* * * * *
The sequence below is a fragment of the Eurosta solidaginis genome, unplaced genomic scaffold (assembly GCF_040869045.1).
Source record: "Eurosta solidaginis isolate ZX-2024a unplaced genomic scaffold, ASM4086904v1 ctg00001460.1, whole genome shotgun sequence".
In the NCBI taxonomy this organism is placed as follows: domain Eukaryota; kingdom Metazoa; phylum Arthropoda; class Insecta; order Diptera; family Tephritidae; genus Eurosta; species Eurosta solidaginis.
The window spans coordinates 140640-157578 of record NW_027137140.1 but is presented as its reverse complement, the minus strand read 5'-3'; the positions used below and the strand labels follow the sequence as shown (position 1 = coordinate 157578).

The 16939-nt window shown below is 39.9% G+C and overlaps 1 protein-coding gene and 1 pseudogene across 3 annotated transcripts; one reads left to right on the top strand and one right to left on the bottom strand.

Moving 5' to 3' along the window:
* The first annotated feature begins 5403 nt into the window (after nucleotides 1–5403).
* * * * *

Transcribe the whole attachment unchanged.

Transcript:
The sequence below is a fragment of the Eurosta solidaginis genome, unplaced genomic scaffold (assembly GCF_040869045.1).
Source record: "Eurosta solidaginis isolate ZX-2024a unplaced genomic scaffold, ASM4086904v1 ctg00001460.1, whole genome shotgun sequence".
In the NCBI taxonomy this organism is placed as follows: domain Eukaryota; kingdom Metazoa; phylum Arthropoda; class Insecta; order Diptera; family Tephritidae; genus Eurosta; species Eurosta solidaginis.
The window spans coordinates 140640-157578 of record NW_027137140.1 but is presented as its reverse complement, the minus strand read 5'-3'; the positions used below and the strand labels follow the sequence as shown (position 1 = coordinate 157578).

The 16939-nt window shown below is 39.9% G+C and overlaps 1 protein-coding gene and 1 pseudogene across 3 annotated transcripts; one reads left to right on the top strand and one right to left on the bottom strand.

Moving 5' to 3' along the window:
* The first annotated feature begins 5403 nt into the window (after nucleotides 1–5403).